In my next post on this topic I will look at Quine’s reply to Stroud.


For further reading on this debate, see:

Quine, W.V.O., "Epistemology Naturalized." Naturalizing Epistemology. Edited by Hilary Kornblith. Cambridge, MA.: The MIT Press, 1994.

Quine, W.V.O., "Reply to Stroud." Midwest Studies in Philosophy vol. VI The Foundations of Analytic Philosophy. Edited by Peter A. French et al. Minneapolis MN: Minnesota Press, 1981.

Quine, W.V.O., The Roots of Reference. LaSalle, Ill.: Open Court, 1973.

Stroud, Barry, "The Significance of Naturalized Epistemology." Midwest Studies in Philosophy vol. VI The Foundations of Analytic Philosophy. Edited by Peter A. French et al. Minneapolis MN: Minnesota Press, 1981.

5 comments:

bjb76 said...

I think Stroud's reply to Quine fails because he doesn't understand the purpose of naturalizing epistemology. The purpose is *not* to validate science in any traditional sense. Quine abandoned that goal along with first philosophy. Instead, Quine is simply trying to explain the pragmatic value of science. I elaborate on this interpretation in some detail--including by examining Stroud's critique--in chapter 5 of my dissertation, which is online here.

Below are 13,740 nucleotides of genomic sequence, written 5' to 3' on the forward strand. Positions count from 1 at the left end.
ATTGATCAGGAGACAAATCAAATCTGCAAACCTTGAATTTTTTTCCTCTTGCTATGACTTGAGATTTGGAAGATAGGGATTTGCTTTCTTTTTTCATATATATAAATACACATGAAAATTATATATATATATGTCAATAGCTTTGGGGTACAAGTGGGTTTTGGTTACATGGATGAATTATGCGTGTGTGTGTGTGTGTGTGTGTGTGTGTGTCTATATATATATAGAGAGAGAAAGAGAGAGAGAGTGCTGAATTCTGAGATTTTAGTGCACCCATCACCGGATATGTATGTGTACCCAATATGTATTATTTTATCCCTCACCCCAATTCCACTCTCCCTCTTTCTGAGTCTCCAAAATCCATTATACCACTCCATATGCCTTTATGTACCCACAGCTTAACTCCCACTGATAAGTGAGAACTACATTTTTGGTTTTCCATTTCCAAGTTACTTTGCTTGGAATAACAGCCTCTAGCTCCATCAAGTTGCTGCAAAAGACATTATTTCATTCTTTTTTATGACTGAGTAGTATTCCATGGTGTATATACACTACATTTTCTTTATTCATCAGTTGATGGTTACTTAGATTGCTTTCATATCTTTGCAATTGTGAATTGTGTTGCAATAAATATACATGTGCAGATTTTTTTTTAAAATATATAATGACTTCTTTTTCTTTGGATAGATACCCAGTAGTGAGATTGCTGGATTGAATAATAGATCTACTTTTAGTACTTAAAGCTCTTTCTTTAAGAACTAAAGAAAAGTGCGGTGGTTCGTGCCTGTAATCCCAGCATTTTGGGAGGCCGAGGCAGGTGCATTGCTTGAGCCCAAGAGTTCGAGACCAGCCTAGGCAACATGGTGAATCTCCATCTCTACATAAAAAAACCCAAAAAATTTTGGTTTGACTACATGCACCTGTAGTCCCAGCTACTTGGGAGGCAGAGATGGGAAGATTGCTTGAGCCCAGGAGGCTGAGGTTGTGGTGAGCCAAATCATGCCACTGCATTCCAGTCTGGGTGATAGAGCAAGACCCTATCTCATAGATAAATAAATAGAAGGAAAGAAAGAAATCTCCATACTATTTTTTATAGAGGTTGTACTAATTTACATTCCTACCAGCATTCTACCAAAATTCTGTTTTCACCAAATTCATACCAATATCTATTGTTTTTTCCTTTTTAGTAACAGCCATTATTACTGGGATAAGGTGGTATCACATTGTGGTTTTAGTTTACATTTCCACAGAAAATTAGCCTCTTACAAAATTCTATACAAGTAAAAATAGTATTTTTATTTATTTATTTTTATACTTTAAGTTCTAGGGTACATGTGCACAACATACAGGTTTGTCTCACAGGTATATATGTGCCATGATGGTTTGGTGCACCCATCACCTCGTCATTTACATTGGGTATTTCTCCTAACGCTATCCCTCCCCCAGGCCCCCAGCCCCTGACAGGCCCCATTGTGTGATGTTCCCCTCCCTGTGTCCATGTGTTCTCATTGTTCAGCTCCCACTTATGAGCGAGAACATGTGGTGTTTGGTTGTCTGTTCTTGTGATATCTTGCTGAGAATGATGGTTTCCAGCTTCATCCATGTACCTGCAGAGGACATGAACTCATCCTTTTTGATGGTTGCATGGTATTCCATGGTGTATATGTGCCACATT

Ben Bayer

AVERY ARCHER said...

Thanks for the feedback Ben. On my next post on this topic I'll include a link to your dissertation so that it is more visible to readers.

Xerxes said...

277 page dissertation from Ben. Reduce it to like 27 pages, and it's still a bit too long, and remarkably free of what used to be known as valid argument.

AVERY ARCHER said...

Xerxes,